NPS Player Spotlight: Rashun Williams

Rashun Williams

Rashun Williams finished his junior season in the state championship game. It is the second time during his high school career where his season has ended on the biggest stage in Georgia. 

He and his Calhoun County teammates may not have won the title this season but he impressed against Wilkinson County at the University of Georgia. Williams scored 25 points in the defeat and was one of the most impressive players we saw in Georgia’s state tournaments. 

Williams has had a chance to look back and see the positives of a 28-2 season. 

“We had a good year. We were really young so I think we did pretty good compared to what people were expecting out of us,” Williams said. “We won my ninth grade year and since then the bar has been set pretty high. I just wanted to come out and prove to everyone that we are young that we can still play with the best of them.”

The No. 6 overall player in our latest Georgia 2018 rankings has made big strides in his game over the last couple of years. He’s a big wing with a load of versatility. His confidence is rising, too, as his Georgia Stars EYBL team heads into the EYBL season.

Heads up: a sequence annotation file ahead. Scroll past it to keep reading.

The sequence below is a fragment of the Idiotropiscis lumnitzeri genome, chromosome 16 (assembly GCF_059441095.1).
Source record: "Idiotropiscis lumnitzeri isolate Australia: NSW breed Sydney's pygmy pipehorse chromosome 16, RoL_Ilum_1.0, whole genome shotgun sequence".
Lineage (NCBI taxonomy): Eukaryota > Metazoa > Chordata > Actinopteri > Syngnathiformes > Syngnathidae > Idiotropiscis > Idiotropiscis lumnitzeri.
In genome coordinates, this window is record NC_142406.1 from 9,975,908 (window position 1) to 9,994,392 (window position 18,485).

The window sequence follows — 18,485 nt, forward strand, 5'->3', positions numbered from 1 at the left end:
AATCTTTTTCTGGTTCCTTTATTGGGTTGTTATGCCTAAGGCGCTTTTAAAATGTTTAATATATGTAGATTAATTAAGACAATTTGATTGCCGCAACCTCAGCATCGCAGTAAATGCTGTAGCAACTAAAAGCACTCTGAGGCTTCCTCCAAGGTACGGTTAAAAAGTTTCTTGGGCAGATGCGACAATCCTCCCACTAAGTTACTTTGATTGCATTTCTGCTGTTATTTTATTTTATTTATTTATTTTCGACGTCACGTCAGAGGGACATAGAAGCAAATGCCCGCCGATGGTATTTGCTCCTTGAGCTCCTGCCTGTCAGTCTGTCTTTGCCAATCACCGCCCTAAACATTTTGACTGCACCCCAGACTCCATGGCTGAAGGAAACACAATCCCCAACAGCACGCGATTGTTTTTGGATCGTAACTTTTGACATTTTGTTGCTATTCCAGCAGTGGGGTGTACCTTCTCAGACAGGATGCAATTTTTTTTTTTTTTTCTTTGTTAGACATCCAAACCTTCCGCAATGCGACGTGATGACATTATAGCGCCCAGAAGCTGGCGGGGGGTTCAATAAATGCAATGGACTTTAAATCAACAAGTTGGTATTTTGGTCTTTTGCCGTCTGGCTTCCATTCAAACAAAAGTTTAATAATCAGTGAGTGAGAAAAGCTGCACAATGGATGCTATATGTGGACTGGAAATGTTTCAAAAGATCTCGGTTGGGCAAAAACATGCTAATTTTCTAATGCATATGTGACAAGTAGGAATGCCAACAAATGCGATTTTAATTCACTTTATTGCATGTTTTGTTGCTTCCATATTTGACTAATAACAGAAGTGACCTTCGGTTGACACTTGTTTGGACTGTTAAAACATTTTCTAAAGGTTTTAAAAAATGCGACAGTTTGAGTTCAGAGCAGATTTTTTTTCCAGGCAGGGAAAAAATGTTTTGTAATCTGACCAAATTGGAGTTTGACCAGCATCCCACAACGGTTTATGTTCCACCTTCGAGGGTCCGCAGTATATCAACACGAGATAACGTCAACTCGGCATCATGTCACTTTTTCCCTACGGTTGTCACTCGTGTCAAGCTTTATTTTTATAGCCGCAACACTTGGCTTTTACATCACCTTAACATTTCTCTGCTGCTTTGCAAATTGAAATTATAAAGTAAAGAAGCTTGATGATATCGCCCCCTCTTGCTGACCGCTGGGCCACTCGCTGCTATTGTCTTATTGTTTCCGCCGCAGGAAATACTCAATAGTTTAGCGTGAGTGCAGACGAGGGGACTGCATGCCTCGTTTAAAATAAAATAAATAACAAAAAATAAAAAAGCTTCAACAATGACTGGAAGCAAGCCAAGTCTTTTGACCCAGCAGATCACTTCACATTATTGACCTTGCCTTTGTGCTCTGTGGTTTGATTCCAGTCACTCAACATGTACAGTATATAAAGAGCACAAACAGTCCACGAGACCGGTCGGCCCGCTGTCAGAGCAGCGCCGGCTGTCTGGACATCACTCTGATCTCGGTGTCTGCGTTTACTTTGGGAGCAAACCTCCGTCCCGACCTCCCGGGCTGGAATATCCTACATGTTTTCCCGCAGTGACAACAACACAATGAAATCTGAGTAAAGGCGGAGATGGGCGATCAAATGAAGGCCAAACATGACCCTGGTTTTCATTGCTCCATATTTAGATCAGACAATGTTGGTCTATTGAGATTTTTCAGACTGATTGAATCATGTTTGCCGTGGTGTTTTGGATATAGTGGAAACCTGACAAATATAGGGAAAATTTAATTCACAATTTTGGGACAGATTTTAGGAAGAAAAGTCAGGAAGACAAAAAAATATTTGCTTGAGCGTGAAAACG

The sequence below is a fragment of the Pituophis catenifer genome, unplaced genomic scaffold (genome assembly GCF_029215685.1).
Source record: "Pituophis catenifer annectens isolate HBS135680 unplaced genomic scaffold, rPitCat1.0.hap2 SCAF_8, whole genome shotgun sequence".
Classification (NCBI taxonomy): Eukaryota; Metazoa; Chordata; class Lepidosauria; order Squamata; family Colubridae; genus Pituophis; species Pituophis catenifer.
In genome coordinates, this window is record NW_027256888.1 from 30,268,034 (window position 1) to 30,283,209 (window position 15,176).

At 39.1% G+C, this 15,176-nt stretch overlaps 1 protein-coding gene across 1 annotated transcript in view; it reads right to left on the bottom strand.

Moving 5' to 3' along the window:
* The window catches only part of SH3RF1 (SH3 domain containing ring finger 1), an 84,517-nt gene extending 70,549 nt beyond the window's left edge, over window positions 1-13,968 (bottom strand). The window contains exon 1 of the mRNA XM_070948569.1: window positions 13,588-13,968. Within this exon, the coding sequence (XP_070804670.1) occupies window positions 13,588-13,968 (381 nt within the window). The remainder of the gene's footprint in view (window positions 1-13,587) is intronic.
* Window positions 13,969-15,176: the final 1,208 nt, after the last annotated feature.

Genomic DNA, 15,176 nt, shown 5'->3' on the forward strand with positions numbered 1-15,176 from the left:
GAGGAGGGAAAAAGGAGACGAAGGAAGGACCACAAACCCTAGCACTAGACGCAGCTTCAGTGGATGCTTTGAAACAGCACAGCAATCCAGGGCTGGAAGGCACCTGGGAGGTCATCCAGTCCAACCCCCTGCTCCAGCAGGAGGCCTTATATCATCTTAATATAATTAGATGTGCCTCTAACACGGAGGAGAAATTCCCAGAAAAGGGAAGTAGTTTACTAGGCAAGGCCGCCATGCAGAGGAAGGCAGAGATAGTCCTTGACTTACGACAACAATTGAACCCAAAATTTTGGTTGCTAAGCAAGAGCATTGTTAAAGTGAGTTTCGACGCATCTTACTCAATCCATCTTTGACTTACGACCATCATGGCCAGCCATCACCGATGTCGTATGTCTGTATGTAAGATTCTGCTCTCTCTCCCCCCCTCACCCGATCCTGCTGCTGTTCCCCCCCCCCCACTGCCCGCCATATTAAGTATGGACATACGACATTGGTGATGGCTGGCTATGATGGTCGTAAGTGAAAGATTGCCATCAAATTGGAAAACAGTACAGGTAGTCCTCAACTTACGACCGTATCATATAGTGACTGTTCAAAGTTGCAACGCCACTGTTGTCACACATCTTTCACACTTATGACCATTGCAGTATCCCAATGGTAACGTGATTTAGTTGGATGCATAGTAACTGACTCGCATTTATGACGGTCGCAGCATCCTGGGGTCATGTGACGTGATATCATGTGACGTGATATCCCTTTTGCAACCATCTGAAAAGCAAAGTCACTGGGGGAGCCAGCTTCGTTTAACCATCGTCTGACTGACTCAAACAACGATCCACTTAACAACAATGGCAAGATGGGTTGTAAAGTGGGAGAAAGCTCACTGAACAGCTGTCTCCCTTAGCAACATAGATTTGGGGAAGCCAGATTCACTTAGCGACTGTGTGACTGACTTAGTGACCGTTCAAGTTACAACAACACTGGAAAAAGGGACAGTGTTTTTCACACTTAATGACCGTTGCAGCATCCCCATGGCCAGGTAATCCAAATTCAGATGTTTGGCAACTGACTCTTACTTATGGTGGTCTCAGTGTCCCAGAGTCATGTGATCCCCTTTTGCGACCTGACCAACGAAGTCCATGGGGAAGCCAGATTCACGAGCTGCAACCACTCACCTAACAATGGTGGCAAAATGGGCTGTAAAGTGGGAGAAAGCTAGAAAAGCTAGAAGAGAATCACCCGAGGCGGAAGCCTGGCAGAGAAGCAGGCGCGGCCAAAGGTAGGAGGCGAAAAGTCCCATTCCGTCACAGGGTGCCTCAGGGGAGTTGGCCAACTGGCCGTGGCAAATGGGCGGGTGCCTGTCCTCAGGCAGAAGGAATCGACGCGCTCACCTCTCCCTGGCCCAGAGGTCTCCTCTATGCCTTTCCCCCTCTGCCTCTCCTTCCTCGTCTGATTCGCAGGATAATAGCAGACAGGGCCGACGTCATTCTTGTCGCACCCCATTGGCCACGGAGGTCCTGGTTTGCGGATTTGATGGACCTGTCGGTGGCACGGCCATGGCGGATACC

“I learned that I can play with the best of them. I feel like I have to get stronger and work on my jump shot. If I play like I’m capable of, I can play with anyone in the country,” Williams said. 

He’s not far off on the self-evaluation. Williams is one of the most versatile players in the 2018 class in the Peach State. That’s why he currently holds four offers - Mercer, Georgia Southern, Middle Tennessee State, and Tennessee Tech. 

He added that  UAB isn’t too far off for an offer either. “If I go on a visit, they may offer me,” he said of the Blazers. Williams also said that Florida Gulf Coast and Georgia are also in the picture. He’s taken unofficial visits to those two schools, too. 

Hailing from the small town of Edison, Georgia (Population: 1,489), Williams knows how the big stage of travel ball can help his recruitment develop in the coming months. 

“It’s different. It’s a lot more competition and more development. For me, and I don’t mean to say this in a cocky way, but I’m the best player in my town so it sometimes doesn’t challenge me. In travel ball, it is much different,” Williams said. “Everybody is really good so you have to submit yourself to being one of the best players in the country.” 

That is exactly what Williams is trying to do this spring. 

Editor-in-Chief

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